Avoiding cashflow crisis – think like a business

It's a well known fact that cash flow can make or break a business. Read on for our advice on avoiding a cash-flow crisis

Avoiding cashflow crisis - how to think like a business

Every business knows that cash flow can make the business or break it. It doesn't matter that a business owns substantial assets, or is owed money – if it can't pay its suppliers and staff when it needs to, then eventually it must take action, or it will go bust.

And to pay its overheads a business needs money coming in all the time; minimally enough to cover all expenses. It also needs a vision of where it is going.

When you build a property portfolio, using finance, the same principles apply.

If you can't keep up the mortgage payments on your property or properties (which should be your biggest outgoing), the lender will take them away from you and you will be a credit pariah for the foreseeable future.

You also need to have a view on where you are going with your investments.

Strong businesses use excess cash flow to acquire new assets that then create additional cash flow.

Likewise as you build a portfolio you should be able to refinance your properties to acquire additional ones that will at least pay for themselves – hopefully with some excess, which again will let you acquire more in the future, or at least provide you with a safety net.

But, as we said earlier, for most property investors this represents an ideal world and at an ideal phase of growth in a market.

While it is wise to think and plan like a business, there is a subtle difference between a business and a property portfolio, and that is that primarily you will be looking for a capital appreciation of the property assets over time – rather than profitable income (as this is taxed at 40%), at least when you start out and begin building the portfolio.

Later you may choose to take more income by paying down the debt, but often this is the beginning of an exit strategy for many and a time when the capital growth is being, or has been realised.

When interest rates are low and property is inexpensive it should be pretty straightforward to buy and then let a property that cover’s your expenses. The sums are easier.

In times when interest rates are increasing or high, then you need to exert some controls over how you acquire, finance and rent your investments.

UK and Eurozone interest rates are rising (although we are still in a relatively low interest rate environment and are almost certainly nearing the top of the cycle in he UK). Property prices (particularly in London, for example) have shot up in the past year.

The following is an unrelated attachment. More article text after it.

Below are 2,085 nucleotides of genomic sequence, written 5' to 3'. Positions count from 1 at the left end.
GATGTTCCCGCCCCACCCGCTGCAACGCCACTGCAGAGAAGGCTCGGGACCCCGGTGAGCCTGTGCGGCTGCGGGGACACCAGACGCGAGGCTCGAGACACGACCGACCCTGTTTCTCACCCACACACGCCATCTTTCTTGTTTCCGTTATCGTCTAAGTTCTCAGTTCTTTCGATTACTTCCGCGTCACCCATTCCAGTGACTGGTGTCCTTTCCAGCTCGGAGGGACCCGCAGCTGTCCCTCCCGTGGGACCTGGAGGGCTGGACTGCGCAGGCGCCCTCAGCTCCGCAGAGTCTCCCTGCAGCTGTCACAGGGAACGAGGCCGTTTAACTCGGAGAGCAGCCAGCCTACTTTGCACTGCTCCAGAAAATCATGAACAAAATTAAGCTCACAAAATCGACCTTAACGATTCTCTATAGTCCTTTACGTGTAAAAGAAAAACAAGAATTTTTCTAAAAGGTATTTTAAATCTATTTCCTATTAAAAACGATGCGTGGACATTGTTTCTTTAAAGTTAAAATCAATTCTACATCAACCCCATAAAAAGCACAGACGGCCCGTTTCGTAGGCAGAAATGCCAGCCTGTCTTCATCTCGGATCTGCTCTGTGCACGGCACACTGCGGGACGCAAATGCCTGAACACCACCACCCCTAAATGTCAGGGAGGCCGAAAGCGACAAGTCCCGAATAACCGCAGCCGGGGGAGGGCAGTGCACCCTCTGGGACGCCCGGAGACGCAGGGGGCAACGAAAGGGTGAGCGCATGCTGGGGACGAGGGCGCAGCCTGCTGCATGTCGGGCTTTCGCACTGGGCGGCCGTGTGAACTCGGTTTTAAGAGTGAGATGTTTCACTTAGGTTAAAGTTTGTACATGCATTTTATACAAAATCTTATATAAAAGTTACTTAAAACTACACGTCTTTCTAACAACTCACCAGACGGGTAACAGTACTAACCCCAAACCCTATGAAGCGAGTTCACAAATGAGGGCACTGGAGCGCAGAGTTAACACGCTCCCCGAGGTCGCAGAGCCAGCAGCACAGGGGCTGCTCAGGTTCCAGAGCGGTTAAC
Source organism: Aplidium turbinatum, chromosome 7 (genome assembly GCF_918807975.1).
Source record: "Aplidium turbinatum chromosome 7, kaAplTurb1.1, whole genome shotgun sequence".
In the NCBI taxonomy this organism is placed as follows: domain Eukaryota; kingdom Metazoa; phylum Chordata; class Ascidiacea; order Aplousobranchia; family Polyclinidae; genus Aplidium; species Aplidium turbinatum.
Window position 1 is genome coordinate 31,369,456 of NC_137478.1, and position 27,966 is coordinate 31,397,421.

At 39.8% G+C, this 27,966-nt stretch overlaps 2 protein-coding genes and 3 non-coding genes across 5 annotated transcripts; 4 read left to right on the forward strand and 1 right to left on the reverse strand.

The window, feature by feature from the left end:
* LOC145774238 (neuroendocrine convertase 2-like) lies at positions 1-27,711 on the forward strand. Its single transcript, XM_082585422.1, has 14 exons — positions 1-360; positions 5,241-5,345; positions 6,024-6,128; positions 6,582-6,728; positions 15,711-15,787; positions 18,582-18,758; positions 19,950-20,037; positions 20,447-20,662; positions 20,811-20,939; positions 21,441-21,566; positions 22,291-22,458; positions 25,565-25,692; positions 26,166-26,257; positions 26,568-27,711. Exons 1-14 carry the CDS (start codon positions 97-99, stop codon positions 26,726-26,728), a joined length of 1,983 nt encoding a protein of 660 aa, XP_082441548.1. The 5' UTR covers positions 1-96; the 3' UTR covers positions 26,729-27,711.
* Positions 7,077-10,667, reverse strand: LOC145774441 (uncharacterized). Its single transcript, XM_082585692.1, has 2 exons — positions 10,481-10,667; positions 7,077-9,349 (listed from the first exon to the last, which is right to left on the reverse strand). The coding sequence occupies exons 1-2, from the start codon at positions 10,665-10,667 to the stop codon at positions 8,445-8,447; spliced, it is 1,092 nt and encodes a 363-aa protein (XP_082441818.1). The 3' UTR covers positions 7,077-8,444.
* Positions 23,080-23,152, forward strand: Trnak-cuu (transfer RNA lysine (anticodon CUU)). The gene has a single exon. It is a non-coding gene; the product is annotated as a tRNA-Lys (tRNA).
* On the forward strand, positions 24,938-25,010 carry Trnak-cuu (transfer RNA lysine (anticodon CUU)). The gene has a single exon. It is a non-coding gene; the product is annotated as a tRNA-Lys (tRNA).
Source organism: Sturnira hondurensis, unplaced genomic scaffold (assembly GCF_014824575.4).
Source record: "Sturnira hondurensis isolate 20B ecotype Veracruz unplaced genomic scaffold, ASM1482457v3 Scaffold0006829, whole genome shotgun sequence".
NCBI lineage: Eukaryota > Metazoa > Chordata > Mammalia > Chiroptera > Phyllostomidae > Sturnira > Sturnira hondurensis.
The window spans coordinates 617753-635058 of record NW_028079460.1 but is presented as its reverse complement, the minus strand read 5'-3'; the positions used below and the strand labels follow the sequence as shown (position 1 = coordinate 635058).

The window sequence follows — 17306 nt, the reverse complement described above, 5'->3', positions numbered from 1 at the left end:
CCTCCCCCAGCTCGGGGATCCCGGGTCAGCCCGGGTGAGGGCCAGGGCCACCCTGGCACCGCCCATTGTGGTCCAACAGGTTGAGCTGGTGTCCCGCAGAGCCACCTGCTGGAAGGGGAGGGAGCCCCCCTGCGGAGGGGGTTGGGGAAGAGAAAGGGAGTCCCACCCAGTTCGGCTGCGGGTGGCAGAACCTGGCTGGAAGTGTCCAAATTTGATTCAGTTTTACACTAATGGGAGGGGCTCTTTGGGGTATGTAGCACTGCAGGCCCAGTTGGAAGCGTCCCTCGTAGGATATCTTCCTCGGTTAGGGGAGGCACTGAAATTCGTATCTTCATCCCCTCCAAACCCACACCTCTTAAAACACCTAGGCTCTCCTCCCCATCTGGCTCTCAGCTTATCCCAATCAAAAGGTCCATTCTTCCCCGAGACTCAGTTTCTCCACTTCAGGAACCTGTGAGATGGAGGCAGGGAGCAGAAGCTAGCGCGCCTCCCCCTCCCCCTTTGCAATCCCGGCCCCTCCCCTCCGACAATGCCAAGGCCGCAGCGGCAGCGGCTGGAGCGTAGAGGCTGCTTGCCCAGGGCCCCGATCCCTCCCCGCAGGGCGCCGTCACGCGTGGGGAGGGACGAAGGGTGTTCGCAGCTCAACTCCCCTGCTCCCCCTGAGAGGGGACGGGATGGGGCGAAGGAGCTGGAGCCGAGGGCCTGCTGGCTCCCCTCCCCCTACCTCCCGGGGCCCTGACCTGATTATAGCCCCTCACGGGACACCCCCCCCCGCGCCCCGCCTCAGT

Certainly the banks will be becoming more cautious.

Irish banks are making their big property players leave cash on deposit before they lend on property.

There are two reasons for this:

Because property prices have risen astronomically and have compressed yields down to around two per cent; and Because they are worried that if the market falls dramatically they will have highly geared clients on their books with 30% less on their balance sheets. i.e. investors near to, or actually in negative equity situations.

When banks cover their backs, so should you!

So, we need to be sensible and do all we can to minimise cashflow shortfall and, if possible turn our investments into cash positive ones. Obviously, this is easier when interest rates are low.

That is why is makes sense to use cashflow positive periods to store cash reserves to take you through the negative times.

Typically, cashflow will be at its least attractive at the start of an investment and will gradually improve over time.

As a rule, for cash flow during the first couple of years, you will be lucky if your rent pays for all your costs. Bear in mind, however, that the amount you have borrowed stays the same and rents will go up and cash flow should catch up with costs in the coming years.

The cash flow will sort itself out eventually – so long as you can put up the rents every year. And a frequent rent increase will mean that you need to keep your property in good condition (i.e. you need to spend reasonable sums maintaining it) over the years.

Right now – in Q2 2007 – we find ourselves, in the UK market at least, in which yields are squeezed, due to slowing capital growth and higher mortgage repayment costs because of higher interest rates. But, crucially, we are almost certainly (nothing 100 per cent certain, of course), but almost certainly at or very near the interest rate cycle peak.

In markets overseas that are of interest because they represent accelerated capital growth, yields will typically be squeezed for the opposite reason – because the cost of capital is cheaper and easier to access, and everyone wants to buy if they possible can afford to do so.

So, the key objective remains – how to increase profits by maximising your yield.


With thanks to BuyAssociation.